It’s probably best to begin a discussion of Nicolle Wallace’s flawed but fascinating new White House novel with a bit of background. Wallace served as communications director in George W. Bush’s White House and was a senior adviser in John McCain’s 2008 campaign for president, during which she clashed repeatedly with McCain’s running mate, Alaska Gov. Sarah Palin.
A year ago, Wallace published her first novel, “Eighteen Acres,” which featured four women: Republican President Charlotte Kramer; Melanie Kingston, the president’s friend and chief of staff; Dale Smith, an ambitious television reporter who was having an affair with the president’s estranged husband; and Tara Meyers, the Democratic attorney general of New York, whom President Kramer made her surprise choice for the vice-presidential nomination when she sought reelection. The novel presented Tara as tacky, tasteless and obnoxious, although an effective campaigner, and she could only be taken as Wallace’s vitriolic — but not necessarily inaccurate — portrait of Palin.
Now we have Wallace’s second novel, “It’s Classified,” a sequel that could have been called “The Return of Tacky Tara.” The four main characters are all back. The president remains elegant and saintly. Melanie has become the nation’s first female secretary of defense. Dale has broken up with the president’s still estranged husband and become press secretary to Vice President Meyers. In the novel’s opening pages, the vice president is tearfully resigning, after just a year in office, because she has triggered a scandal that has Kramer facing impeachment. We eagerly read on to learn the origins and outcome of this ungodly mess.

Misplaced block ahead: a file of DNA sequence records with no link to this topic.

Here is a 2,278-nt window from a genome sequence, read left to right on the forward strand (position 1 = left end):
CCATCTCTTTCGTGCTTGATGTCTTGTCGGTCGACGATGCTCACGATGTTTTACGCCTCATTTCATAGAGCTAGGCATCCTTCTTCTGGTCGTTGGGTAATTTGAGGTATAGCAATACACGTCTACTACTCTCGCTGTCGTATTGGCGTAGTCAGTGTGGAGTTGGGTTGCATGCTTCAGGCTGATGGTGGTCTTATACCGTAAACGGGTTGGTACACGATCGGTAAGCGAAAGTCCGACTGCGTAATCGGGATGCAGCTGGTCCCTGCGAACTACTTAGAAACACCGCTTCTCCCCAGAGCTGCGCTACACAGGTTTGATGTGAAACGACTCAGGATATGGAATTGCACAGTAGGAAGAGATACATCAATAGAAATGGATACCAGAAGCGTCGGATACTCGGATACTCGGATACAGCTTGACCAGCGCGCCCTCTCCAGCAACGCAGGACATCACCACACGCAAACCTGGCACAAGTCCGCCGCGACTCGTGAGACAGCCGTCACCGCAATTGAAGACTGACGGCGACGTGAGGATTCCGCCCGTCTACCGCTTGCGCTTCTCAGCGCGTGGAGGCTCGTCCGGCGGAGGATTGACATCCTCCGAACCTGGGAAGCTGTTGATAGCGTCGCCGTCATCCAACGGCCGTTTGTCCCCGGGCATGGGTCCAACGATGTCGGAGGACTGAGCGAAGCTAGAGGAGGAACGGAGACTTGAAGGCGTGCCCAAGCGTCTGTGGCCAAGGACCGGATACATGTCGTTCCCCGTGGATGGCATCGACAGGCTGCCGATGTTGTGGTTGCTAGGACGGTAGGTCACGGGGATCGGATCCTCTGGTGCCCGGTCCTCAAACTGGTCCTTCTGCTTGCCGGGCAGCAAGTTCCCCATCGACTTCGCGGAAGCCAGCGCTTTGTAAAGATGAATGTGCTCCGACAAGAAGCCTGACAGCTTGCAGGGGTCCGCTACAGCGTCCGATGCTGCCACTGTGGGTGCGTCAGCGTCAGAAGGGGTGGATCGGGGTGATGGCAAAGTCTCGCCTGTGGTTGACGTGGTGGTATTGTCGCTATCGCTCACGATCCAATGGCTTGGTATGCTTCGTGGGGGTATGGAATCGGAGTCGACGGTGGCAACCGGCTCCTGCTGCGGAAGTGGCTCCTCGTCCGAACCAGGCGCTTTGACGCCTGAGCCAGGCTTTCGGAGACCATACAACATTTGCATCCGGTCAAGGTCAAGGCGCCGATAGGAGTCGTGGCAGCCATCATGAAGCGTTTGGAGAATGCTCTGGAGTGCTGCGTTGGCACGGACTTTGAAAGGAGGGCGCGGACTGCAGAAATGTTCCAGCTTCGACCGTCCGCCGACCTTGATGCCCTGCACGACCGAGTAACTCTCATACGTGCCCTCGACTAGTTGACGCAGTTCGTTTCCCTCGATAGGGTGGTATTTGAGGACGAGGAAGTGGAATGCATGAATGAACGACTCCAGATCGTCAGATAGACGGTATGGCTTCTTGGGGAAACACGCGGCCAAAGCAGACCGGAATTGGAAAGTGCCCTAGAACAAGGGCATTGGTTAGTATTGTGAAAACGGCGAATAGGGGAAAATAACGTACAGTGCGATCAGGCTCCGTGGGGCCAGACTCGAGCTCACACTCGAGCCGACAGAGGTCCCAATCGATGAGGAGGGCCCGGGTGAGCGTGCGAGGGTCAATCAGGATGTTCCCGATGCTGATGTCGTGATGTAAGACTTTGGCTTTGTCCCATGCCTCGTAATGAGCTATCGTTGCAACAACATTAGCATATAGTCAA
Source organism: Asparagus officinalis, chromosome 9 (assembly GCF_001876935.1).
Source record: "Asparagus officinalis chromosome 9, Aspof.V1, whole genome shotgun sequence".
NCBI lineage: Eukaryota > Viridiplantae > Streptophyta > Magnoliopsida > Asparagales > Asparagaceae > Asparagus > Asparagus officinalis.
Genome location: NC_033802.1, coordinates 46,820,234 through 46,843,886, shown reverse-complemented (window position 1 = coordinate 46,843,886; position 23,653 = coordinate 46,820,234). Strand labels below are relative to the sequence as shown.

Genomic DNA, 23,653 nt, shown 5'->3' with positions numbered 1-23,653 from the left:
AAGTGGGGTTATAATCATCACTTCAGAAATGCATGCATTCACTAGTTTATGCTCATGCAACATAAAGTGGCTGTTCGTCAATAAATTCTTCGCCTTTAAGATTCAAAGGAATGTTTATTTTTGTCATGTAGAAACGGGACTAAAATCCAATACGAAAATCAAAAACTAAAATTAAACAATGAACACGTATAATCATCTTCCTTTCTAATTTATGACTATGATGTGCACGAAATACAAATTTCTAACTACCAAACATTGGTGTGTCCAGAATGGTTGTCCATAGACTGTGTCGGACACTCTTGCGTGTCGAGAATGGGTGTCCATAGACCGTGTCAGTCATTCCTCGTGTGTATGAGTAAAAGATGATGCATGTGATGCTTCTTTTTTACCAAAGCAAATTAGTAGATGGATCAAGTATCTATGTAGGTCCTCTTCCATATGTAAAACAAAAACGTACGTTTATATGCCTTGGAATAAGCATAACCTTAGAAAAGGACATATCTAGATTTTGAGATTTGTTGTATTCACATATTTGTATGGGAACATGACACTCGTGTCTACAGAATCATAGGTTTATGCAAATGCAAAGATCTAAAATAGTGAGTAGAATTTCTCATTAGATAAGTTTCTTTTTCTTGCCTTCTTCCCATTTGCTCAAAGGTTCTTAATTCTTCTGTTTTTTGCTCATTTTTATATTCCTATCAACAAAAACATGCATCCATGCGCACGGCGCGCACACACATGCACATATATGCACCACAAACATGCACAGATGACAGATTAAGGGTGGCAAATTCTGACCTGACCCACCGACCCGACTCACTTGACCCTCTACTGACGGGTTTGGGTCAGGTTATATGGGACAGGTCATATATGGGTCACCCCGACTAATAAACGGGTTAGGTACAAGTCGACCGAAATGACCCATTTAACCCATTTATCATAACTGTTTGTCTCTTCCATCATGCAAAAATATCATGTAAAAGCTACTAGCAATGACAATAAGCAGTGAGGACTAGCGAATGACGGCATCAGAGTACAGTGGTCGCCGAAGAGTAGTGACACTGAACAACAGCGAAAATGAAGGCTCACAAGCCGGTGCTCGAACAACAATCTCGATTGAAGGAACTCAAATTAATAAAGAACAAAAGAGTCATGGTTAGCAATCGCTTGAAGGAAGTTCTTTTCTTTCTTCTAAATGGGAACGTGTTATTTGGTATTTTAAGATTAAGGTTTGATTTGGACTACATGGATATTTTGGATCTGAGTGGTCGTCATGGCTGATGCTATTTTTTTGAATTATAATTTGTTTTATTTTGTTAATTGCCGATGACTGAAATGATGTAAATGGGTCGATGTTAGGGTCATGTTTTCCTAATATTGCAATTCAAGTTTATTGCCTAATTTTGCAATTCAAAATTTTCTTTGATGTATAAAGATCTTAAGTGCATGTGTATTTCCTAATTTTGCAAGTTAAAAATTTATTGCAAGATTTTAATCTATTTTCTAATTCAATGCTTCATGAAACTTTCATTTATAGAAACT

The novel glances at the four women’s love lives — is the president doomed to endless celibacy? — as well as at problems with Iran and terrorists, but mostly it’s about Tara Meyers. The new vice president suffers from adult acne and is a glutton who is rapidly gaining weight. (“Her back fat was visible around her bra straps and she could barely find her waist.”) She would rather read romance novels than study policy papers, and she often calls in sick to avoid briefings. She’s insecure, depressed and prone to tantrums. And she’s cursed with a husband who is both a jerk and a bully. (Almost all the men in this novel are essentially worthless.)
Has Tara no redeeming qualities? Well, she was once a successful prosecutor, she loves her young daughter, she occasionally endears herself to audiences — and sometimes, amazingly, she’s even perceptive about politics. No matter: Her downfall begins when she blows a televised interview, one that recalls Palin’s ill-fated encounter with Katie Couric, a real-life disaster that Palin blamed on Wallace. Tara’s botched interview sets Washington abuzz and calls forth charges by Democrats that she’s unfit for office and that the White House cooked up a terrorism crisis to divert attention from her incompetence. These charges lead, improbably, to calls for a special prosecutor and the president’s impeachment.